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Each year, the lives of thousands of people across the country are saved because someone made the choice to become an organ donor. In April, Allegheny Health Network is honored to celebrate National Donate Life Month and pay tribute to all of those who have bestowed the precious gift of life to another through organ donation. Visit AHNdonate.org to learn more and register to be an organ donor.



Format: 04/18/2014
Format: 04/18/2014


Friended, Indeed: AGH Kidney Recipient, Donor, Found Each Other Through Facebook

Monday, July 12th, 2010

Pittsburgh, PA - Sarah Taylor, her kidneys functioning at just 14 percent capacity, was near desperation. She needed a kidney transplant and though family members were willing to donate, none was a suitable match.
Just two blocks away in Indiana, Pa., Sara Steelman, sparked by a magazine article, had been pondering organ donation, thinking it would be a way to serve the greater good.  Neither was aware of the other’s situation – until Facebook entered the picture.

Ms. Taylor and Ms. Steelman are now recovering from successful kidney transplant surgery June 15 at Allegheny General Hospital (AGH) after connecting as donor and recipient through Facebook, in what may be a local first for the popular social networking site.

Facebook is the latest unconventional way in which kidney patients find matching donors. Allegheny General has also been a pioneer in using paired exchanges, designed for transplant candidates who have a willing but incompatible living donor. A network matches such donor-recipients with another incompatible pair for an exchange of suitable donors.

“More than 85,000 people nationwide are on a waiting list for a kidney transplant, a life-saving procedure,” said Ngoc L. Thai, MD, PhD, Director of AGH’s Center for Abdominal Transplantation. “It’s vital that we continue to find new ways to connect donors and recipients. We’re thrilled that a newer technology such as Facebook played a role in making this transplant happen.”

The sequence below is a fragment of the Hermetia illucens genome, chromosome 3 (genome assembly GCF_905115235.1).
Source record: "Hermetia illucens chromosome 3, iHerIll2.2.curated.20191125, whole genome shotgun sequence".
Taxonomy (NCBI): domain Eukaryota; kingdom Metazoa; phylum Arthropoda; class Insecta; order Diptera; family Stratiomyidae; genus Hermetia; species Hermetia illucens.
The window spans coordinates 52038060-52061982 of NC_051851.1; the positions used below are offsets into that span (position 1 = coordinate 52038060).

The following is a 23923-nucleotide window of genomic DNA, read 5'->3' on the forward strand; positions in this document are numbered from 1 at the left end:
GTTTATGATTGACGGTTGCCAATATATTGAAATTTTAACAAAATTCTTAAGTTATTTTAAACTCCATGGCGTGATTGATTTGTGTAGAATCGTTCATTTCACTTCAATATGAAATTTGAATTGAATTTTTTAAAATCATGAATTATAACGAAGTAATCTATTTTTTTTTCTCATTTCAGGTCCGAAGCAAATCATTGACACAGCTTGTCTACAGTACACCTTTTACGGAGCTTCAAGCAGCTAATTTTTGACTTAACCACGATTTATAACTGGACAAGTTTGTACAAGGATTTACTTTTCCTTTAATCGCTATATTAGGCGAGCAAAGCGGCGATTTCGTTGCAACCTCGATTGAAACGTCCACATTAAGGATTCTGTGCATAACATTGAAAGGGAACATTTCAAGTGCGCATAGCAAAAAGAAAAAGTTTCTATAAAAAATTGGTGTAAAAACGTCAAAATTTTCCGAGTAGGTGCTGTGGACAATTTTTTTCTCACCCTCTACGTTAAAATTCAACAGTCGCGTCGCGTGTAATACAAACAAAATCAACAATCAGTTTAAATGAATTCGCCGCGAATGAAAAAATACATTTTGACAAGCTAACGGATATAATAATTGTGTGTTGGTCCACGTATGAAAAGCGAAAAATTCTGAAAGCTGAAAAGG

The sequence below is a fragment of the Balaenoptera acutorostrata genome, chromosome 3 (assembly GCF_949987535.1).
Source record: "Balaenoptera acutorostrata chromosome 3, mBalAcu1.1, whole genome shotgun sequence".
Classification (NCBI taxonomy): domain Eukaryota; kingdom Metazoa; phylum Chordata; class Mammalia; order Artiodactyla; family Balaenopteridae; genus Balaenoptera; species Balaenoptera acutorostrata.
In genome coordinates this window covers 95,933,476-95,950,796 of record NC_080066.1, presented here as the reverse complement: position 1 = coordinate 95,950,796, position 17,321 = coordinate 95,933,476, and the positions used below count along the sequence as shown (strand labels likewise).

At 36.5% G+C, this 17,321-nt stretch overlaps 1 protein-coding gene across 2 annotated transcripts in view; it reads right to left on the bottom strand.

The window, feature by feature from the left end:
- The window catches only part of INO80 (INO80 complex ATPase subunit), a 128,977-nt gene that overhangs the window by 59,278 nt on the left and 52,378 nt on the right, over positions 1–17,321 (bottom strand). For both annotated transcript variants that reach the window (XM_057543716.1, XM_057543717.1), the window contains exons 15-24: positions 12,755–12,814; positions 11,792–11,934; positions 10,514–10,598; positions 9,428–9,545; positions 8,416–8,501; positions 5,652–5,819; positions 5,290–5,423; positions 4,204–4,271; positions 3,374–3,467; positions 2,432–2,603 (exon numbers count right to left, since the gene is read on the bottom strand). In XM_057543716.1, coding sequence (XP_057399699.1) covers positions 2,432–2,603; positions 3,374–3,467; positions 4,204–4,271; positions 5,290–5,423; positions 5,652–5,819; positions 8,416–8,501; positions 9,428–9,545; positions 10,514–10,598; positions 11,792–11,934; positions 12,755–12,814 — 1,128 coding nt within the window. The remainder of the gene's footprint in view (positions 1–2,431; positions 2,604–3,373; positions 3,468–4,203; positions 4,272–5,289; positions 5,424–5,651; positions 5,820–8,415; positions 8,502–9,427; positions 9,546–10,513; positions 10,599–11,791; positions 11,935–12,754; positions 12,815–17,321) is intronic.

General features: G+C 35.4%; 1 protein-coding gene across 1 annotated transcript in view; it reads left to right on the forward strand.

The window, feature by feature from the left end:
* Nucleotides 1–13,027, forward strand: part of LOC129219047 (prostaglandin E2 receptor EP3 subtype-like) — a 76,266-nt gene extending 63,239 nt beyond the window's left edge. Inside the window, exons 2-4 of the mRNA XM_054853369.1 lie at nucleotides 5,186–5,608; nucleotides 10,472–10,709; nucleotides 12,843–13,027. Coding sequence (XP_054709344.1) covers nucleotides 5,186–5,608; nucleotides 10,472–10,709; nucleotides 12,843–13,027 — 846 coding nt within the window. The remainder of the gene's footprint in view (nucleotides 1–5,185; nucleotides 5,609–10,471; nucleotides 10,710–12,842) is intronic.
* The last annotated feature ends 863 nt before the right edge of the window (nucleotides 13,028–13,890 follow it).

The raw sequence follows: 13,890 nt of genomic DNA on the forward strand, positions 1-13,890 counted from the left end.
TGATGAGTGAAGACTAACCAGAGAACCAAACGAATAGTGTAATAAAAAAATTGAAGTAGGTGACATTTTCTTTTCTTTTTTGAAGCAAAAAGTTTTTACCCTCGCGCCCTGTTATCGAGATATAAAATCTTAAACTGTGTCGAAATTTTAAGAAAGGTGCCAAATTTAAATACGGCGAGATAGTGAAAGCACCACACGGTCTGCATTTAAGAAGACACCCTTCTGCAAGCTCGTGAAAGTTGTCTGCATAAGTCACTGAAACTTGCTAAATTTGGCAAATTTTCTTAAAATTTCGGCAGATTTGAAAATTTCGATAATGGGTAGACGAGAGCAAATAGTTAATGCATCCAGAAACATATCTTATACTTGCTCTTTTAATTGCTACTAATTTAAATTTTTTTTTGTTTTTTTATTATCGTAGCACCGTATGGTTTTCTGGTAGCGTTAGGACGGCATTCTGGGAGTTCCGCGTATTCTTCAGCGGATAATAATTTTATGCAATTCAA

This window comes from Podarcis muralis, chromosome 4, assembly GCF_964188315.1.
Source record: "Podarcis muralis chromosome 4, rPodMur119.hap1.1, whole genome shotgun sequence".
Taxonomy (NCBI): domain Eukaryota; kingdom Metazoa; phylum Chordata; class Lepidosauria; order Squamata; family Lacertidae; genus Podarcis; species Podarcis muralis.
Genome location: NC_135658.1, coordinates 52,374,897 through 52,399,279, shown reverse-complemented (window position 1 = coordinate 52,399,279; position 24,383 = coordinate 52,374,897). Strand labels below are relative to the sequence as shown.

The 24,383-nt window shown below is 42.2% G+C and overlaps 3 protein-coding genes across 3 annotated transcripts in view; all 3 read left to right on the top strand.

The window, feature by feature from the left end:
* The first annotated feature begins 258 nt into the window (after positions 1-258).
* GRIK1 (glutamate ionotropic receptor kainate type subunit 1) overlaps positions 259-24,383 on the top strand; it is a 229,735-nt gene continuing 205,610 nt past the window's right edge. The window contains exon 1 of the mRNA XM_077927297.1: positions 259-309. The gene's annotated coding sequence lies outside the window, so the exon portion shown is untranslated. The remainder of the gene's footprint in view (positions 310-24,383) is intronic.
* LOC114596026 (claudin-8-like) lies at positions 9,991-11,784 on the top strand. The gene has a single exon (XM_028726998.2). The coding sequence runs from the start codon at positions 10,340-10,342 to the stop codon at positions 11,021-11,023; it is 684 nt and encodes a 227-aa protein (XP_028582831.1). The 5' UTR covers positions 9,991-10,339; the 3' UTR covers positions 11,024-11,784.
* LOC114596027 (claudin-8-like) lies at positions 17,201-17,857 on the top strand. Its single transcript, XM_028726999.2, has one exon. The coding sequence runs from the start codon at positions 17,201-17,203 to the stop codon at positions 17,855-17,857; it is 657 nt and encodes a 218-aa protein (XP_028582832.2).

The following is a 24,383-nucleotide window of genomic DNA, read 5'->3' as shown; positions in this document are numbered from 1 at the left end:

Eleven years ago, Ms. Taylor nearly died after suffering a dissected aorta and aneurysm. She continued to experience renal failure and was placed on the kidney transplant waiting list in 2009. Her sisters weren’t suitable matches, and Ms. Taylor began to consider new options for getting the word out about her plight.

Her Facebook posting drew 197 responses, including Ms. Steelman’s. Ms.Taylor’s sister had worked for Ms. Steelman, a former state legislator, and the two also knew each other through a community theatre group.
All the responses went to Allegheny General, where transplant coordinators narrowed the candidates down to four. After months of screening, Ms. Steelman was deemed the best match.

"This case also illustrates that kidney donors do not have to be family members,” Dr. Thai said.

Ms.Taylor could have waited as long as four years for a cadaver donor. The use of live donors is growing, thanks in part to online connections. AGH has performed 26 live-donor transplants in over the past year, up from an average of 15 in previous years.

Post-surgery, Ms. Taylor continues to provide updates on her condition on her Facebook page.

A center for kidney transplantation since 1987, AGH transplant specialists have played a prominent role in the advancement of the field. Surgeons at the hospital were the first in the region to perform bilateral adult kidney transplantation in 1997 and the first to remove a kidney from a living donor laparoscopically in 1998.

Kidney transplantation has become one of the most common and successful organ transplant procedures and outcomes from living donor transplantation are considerably better than cadaveric donors, Dr. Thai said.




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